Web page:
And though they don’t exactly describe themselves as activists, their desire to transcend boundaries reflects also in their running theme #bordersnobar – which is evident right from their fun fusion song ‘Balma’ to their cross-border duet with Pakistani singer Komal Rizvi. But though their songs combine global sounds and rhythms, they are usually rooted in Indian classical music or folk music. Nirali explains why, whilst breaking free from external expectations, this is still important to them,
“You can have your own voice only while you are connected to your roots otherwise you are always thinking what others want you to think. So if you’re connected with your language and with your roots, then you will have a unique way of thinking. And at the same time you will speak a contemporary language – thereby also connecting with a larger audience.”
And the response from the Indian classical music fraternity has been heartening so far for the duo. Mainstream radio stations, however, continue to remain largely indifferent to a burgeoning independent music scene, prompting bands like Maati Baani to creatively think of content that will draw audiences towards their music of their own volition.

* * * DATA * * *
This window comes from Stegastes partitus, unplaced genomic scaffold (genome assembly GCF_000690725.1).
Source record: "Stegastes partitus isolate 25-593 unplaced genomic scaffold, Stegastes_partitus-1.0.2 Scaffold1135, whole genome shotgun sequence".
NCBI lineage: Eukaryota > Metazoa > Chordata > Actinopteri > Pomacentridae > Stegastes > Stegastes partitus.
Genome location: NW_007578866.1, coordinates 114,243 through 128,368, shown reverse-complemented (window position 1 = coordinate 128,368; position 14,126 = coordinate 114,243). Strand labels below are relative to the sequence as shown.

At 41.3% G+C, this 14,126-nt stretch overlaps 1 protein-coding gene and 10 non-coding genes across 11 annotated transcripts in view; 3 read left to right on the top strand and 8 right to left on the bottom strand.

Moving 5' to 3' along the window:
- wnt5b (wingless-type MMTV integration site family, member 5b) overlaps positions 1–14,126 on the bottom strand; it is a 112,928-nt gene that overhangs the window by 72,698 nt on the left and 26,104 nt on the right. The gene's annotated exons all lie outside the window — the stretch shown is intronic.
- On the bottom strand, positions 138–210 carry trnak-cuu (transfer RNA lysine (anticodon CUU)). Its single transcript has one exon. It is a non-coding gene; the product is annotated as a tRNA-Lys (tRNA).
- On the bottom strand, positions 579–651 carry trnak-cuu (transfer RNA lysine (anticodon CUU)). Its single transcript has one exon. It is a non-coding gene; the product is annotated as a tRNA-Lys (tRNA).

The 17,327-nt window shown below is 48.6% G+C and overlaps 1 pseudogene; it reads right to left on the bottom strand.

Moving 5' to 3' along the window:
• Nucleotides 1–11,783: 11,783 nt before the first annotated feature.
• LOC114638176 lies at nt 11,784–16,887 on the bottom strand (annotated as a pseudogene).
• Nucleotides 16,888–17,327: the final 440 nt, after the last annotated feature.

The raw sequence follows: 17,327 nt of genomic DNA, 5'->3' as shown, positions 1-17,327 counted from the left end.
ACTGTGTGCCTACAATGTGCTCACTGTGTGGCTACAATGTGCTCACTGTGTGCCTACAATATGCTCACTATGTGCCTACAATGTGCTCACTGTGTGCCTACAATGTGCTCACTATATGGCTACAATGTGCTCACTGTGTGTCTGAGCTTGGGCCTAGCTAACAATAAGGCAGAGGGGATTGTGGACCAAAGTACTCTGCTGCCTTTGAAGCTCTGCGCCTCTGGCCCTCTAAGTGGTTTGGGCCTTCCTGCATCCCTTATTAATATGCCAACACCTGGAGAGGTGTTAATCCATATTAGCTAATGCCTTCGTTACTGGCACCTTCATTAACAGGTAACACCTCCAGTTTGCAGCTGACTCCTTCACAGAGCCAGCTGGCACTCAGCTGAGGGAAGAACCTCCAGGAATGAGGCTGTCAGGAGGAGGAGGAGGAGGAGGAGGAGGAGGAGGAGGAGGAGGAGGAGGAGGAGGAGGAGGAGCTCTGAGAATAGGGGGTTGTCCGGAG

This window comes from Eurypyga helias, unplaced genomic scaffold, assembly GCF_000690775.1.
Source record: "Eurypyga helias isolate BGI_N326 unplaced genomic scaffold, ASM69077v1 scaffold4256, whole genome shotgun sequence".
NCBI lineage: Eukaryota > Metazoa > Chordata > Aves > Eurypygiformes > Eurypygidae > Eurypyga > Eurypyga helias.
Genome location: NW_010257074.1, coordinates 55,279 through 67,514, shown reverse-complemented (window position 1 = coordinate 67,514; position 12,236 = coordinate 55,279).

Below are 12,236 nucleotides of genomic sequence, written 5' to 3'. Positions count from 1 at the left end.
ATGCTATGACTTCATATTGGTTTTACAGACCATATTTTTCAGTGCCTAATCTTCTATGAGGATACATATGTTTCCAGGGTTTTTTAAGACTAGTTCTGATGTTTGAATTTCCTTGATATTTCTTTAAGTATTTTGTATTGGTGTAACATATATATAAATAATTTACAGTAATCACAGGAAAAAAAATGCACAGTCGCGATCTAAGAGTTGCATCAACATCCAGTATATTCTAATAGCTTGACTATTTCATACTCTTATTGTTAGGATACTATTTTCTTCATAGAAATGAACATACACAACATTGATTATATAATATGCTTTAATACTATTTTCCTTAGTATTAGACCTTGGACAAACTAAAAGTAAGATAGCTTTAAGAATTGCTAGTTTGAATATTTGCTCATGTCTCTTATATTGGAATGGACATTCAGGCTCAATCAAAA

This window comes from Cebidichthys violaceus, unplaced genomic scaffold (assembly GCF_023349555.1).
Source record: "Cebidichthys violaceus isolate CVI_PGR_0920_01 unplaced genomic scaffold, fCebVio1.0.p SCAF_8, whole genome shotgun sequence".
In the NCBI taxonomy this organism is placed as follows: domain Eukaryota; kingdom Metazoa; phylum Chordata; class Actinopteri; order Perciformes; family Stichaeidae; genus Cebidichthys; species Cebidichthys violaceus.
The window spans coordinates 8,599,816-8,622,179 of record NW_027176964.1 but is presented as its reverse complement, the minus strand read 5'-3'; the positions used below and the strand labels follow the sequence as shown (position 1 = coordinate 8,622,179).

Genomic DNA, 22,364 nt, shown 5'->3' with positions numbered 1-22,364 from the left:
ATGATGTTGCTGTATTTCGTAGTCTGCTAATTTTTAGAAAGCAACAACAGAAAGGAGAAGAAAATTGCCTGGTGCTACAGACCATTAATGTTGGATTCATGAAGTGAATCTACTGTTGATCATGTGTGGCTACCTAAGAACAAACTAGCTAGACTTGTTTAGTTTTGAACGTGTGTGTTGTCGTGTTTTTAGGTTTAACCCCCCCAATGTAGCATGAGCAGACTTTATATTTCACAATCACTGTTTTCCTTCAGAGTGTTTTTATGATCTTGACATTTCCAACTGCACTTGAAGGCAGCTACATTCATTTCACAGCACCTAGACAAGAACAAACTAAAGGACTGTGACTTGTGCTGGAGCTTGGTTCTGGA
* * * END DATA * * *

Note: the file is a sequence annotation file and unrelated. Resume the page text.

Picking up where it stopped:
Music as Instinct
It is this creative instinct to think up new ideas that prompts the duo to come up with an incredible range of themes from song to song. Until an idea absolutely consumes them, however, they do not work on it. The road towards being independent musicians has not been easy but Nirali discusses how it’s possible to recognise and pursue your labour of love despite the struggles that you may encounter.